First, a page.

Thursday, August 01, 2013

MPD Makes Major Burglary Arrest in Trinidad

Typical Trinidad

Our area has seen a significant number of home burglaries recently, and many of them appear to be the work of a small number of individuals. Thanks to alert neighbors, one man was arrested recently in the 1400 block of Morse (he was arrested while committing a burglary). MPD has now made an additional arrest, and they are saying it is a big one.

One thing they note in the press release is that they believe this person invaded other homes, or attempted to do so. But they think that these burglaries, attempted burglaries, or break-ins in which nothing was taken, may not have been reported.  If you were a victim of such an event, please get in touch with MPD. If you know of a neighbor who may have been a victim, please urge that person to reach out to MPD. Only by reporting all of these crimes (all of which would certainly be reported in upper NW) can we get the police attention that we deserve.

MPD's press release appears below:

TRINIDAD COMMUNITY ALERT: A Significant Arrest has been made in a number of Burglary Cases within our Trinidad Community

The Fifth Police District has made a significant arrest of an individual involved in a series of Home Break ins that occurred in and around our Trinidad community.

This suspect turned himself in to 5D Detectives late last evening on an outstanding First Degree Burglary Arrest Warrant from the 1100 block of Morse Street Northeast, Washington, DC, which occurred on Monday, June 17, 2013.

Based upon evidence recovered in this case, we firmly believe he’s responsible for terrorizing our Summer Crime Initiative Area in PSA 506/Trinidad.  We are compiling additional information concerning homes that were broken into in the Trinidad community that will be closed out with this arrest.  This case will be presented to the United States Attorney's Office this morning for prosecution.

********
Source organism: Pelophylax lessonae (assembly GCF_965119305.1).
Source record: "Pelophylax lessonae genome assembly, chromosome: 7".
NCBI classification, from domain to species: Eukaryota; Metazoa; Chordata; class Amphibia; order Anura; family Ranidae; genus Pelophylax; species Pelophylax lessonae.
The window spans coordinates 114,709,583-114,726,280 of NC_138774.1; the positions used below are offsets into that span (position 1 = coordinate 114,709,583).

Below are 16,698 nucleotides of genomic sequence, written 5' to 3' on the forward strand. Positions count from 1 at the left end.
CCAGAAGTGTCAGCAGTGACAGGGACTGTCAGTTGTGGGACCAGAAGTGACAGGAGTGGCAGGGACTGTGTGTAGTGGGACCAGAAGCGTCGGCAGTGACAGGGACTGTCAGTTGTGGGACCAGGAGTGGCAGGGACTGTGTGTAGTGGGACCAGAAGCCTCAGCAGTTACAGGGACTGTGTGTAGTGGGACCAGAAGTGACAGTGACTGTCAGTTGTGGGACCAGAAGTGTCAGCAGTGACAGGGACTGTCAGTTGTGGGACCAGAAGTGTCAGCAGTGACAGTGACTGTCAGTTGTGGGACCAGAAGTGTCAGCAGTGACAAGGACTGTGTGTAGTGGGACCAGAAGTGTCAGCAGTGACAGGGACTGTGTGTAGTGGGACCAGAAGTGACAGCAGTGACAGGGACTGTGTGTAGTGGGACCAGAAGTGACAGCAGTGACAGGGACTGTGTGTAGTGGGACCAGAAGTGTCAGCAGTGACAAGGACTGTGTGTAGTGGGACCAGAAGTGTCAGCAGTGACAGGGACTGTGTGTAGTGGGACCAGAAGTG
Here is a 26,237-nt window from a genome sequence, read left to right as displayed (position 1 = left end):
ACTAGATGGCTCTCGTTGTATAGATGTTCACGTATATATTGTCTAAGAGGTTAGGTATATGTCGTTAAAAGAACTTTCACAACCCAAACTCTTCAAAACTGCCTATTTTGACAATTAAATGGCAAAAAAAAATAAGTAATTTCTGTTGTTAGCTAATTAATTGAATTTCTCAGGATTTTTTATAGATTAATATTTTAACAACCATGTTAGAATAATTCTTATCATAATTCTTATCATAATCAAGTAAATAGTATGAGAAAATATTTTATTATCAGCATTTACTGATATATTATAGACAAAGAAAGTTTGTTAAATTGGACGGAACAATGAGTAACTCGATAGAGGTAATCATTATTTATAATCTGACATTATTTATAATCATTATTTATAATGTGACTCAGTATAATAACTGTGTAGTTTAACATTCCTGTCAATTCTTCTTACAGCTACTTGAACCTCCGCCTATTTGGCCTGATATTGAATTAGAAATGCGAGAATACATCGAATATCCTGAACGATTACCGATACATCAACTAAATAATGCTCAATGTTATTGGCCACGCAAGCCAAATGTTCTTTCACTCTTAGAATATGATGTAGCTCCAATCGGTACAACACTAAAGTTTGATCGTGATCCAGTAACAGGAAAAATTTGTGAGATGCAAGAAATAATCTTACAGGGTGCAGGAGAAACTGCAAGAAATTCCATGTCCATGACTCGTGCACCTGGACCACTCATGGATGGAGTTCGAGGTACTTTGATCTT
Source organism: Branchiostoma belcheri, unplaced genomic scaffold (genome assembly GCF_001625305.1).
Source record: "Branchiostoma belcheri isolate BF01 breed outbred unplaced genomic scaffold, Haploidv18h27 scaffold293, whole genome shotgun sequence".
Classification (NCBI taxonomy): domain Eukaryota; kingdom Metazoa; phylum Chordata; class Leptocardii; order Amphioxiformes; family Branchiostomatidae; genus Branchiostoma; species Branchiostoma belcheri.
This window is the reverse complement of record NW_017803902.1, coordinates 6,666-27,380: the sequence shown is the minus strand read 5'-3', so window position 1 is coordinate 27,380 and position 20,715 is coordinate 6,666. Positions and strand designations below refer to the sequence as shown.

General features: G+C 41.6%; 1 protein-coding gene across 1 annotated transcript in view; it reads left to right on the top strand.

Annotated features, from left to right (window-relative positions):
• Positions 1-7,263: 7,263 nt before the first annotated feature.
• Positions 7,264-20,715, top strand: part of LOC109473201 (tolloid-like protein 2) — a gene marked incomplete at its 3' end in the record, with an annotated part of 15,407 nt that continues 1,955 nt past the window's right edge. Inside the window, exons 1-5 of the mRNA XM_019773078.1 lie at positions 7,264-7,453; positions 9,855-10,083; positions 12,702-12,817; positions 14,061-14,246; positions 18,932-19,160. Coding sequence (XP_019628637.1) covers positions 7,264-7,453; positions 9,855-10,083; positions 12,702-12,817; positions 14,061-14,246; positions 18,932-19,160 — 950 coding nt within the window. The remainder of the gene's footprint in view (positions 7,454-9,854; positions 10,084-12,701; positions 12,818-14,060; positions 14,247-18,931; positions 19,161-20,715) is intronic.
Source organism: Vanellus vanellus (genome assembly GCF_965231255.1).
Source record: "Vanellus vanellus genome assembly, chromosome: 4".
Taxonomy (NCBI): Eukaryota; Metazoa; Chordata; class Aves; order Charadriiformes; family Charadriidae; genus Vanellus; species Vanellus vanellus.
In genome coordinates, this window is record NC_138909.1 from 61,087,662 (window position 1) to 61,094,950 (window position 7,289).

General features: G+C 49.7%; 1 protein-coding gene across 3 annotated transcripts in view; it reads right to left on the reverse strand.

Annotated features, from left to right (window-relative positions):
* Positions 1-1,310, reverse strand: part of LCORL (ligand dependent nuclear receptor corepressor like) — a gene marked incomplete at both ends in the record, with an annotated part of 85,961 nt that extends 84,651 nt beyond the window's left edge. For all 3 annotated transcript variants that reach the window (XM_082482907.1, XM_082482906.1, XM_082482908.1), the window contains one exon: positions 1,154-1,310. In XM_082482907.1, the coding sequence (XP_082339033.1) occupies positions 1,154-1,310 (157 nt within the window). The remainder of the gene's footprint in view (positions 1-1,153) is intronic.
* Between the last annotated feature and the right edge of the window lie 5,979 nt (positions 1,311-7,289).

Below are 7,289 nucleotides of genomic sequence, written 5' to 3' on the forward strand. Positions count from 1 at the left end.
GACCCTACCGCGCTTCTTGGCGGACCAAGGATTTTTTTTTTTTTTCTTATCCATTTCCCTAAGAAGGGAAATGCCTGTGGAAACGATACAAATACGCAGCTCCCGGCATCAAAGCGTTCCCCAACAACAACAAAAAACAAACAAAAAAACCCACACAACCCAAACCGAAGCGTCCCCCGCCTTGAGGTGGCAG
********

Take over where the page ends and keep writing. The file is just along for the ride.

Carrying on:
We believe that there are a number of homes that may have also been victimized that did not come forward or in some cases, entry was made into your homes but nothing was taken, thus no report was made to MPD.

Should you be the victim of such acts concerning your home or place of business, or if you are aware of a friend or neighbor that may been victimized, we ask that you contact Fifth Police District Detective Anthony Commodore immediately.  Detective Commodore can be reached on 202-698-0660 (Office), 202-698-0130 (Desk) or at

We now have in custody a major Burglar who has prayed on the Trinidad area putting our homeowners in fear.  Based upon the aggressive police work performed by members of the SCI Trinidad Team in concert with Fifth Police District Detective Anthony Commodore and Fifth District Detectives, we can celebrate a success.  Their hard work and relentless follow up on information and intelligence is paying great dividends.  Great work by all!  


pat said...

Good news, everybody.

MPD arrests another burglar.

Now hopefully he is fairly tried and if guilty, convicted and locked up for a while.

2-5 years would be good.

Anonymous said...

/over it/

I hate to say it, but given the revolving door justice in DC, the perps (if adults) will be back on the street in 6 months. If they are fine upstanding neighborhood youths, probably 6 days.

Until DC juries/the US Atty/citizens force a linkage between crime and punishment, all you are doing is giving free cop car rides and a few free meals with their hommies.

Cary said...

Anonymous, you are out of your mind. I work in D.C. courts, I've seen an attempted (and failed) purse snatching end up with a 15 year sentence. I've seen unarmed possession of drugs (dealing a few baggies of crack) end up with 25 years. And we don't need to do this anecdotally, D.C. has an astounding percentage of its population locked up for periods of time that would be unheard of in most countries. Whatever our many problems are, "not enough prison time" is not one of them. But the people spinning narratives about "revolving door" justice are the ones who scare the public into putting more and more people in jail for longer and longer. You're just propagating an already ridiculous police state.

As for the arrest, sounds good to me, if they got the right guy.

Tom A. said...

So, Burglars are now praying on us?
I guess that's nice of them.:-)

We don't even capitalize the word president, so why do we capitalize Burglar? :-)

Anonymous said...